Furthermore, when one considers the magnitude of this role, it is vital that council be equipped to perform it well. This will mean hiring a significant number of additional staff with

expertise in the field. Among other areas, it will be necessary to have experts in runway operation, runway techniques, aircraft noise and performance, methods of noise abatement and airlines operation. Perhaps the Minister will outline how this will be achieved, particularly given the tight timelines under which he is operating. Will there be a formal mechanism in place for the noise regulator to collaborate with other experts in the field, such as the IAA or the European Aviation Agency? Ultimately, these are questions that will define how well the independent noise regulator will be able to do its job.

I have queries on a number of strategic observations. The Bill does not direct the competent authority to take account of the worldwide ICAO regulations concerning airport development known as the balanced approach. The EU regulation on noise is entirely based on this. The balanced approach is central and critical as it ensures that all stakeholders have an input. This is the normal approach worldwide. The Bill uses the term "balanced approach" but it should direct Fingal County Council to implement the approach and not just refer to it. It is interesting that there is far more emphasis on the habitats directive compared to the EU regulation on noise with regard to the balanced approach.

Will Fingal County Council's development plan be amended to ensure dual and independent runway operations? Will that plan foresee an increase in aircraft movements, especially when new technology becomes available that enables different types of aircraft approaches such as satellite guided approaches, the ground-based augmentation system, GBAS? Does Fingal County Council have expertise in the runway operations, runway techniques, aircraft noise monitoring, aircraft and engine performance, aircraft noise abatement and other areas I mentioned, which is essential for performing the function of the competent authority for aircraft noise? If not, how will it secure this expertise, from whom and what is the estimated cost?

Exclusive competence does not apply to the operating restrictions relating to safety imposed by the Irish Aviation Authority. Will the Minister please clarify this?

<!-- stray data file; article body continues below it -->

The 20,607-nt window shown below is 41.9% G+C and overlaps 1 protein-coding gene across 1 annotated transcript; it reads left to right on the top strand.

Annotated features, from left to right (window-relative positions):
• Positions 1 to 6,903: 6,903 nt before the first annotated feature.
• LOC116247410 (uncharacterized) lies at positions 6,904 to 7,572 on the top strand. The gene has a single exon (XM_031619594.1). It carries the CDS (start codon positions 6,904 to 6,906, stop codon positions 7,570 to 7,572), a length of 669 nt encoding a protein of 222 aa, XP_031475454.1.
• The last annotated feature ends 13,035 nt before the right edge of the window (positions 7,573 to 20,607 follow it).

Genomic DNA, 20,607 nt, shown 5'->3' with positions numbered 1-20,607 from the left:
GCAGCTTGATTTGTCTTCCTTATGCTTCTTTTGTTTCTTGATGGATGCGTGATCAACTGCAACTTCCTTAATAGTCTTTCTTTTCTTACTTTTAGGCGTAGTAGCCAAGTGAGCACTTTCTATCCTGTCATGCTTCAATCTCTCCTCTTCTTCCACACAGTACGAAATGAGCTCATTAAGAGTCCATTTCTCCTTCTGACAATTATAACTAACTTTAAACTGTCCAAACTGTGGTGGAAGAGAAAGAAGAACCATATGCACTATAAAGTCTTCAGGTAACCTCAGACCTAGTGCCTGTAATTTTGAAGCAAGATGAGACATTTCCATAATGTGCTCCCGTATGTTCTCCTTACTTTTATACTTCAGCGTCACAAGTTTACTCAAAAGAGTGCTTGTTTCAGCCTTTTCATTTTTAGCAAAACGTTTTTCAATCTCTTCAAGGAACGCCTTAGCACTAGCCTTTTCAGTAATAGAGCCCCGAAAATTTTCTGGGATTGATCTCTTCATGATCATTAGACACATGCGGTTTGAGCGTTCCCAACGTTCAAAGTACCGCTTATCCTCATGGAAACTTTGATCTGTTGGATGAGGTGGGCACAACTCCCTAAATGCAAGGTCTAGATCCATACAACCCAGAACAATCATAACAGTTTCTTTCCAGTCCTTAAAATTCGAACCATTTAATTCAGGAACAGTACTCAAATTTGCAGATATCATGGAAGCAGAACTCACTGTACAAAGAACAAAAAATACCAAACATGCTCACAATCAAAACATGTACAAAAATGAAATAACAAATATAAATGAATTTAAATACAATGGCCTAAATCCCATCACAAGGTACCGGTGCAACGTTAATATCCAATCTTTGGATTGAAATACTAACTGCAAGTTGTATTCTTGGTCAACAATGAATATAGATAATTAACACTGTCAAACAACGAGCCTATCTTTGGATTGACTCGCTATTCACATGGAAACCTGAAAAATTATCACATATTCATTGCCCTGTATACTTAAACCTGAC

What control costs are placed on the competent authority and how is it controlled? It appears to be a blank cheque. Is there an appeal on costs or can this be controlled by some other process? I have a number of other questions but I must give way to my colleague Deputy O'Brien. I acknowledge that the Minister will facilitate, I hope, robust further scrutiny of the Bill on Committee Stage and that he will take on board the concerns of the Members on this side of the House when we reach Committee Stage in the new year.

I thank my colleague Deputy Troy for sharing time.

I have attended briefings with the Minister's officials and I have attended the Oireachtas Joint Committee on Transport, Tourism and Sport. I have also spoken to the Minister directly on this issue. I have lived beside the airport my whole life and I am aware of the importance of the airport, not only for our local economic area development but also for the national economic development: some 20,000 direct jobs, more than 117,000 indirect jobs and €8.3 billion of value to the economy. It is a really important piece of infrastructure. As my colleague has outlined, it beggars belief that we have waited this long for this Bill.

I acknowledge the presence in the Visitors' Gallery of many residents from communities like my own that will be affected, and who have lived beside the airport for all this time under the existing runway. All of these communities have acted responsibly and have been reasonable. Nobody is saying that the second parallel runway should not be built. It is nothing like that. If one positive thing comes from this legislation it is that at last it should deal with some of the outstanding issues, namely the voluntary sales scheme operated by the Dublin Airport Authority, which leaves a lot to be desired especially in the St. Margaret's and the Cloghran areas. Another outstanding issue is the insufficient noise insulation scheme that does not cover enough houses and does not look at the flight path under the new runway.

As my party spokesman has said, it is very important to note that the Bill requires major amendment. I am still not convinced at all that we cannot use the Irish Aviation Authority, IAA, or the Commission for Aviation Regulation, CAR, as the regulator. I still have grave concerns about the competency within Fingal County Council to do this. This is in no way to besmirch that council. I know that it is an excellent local authority, as the Minister has said. I work with the council every day of the week, but the Minister reasoned in his statement that: "It is empowering local government, allowing a local authority to make local decisions." This issue is not just about local decisions and that assertion is absolutely incorrect. This is about the establishment of a new noise regulator for an international airport through which 30 million passengers will travel this year. It is a busy airport that will grow further.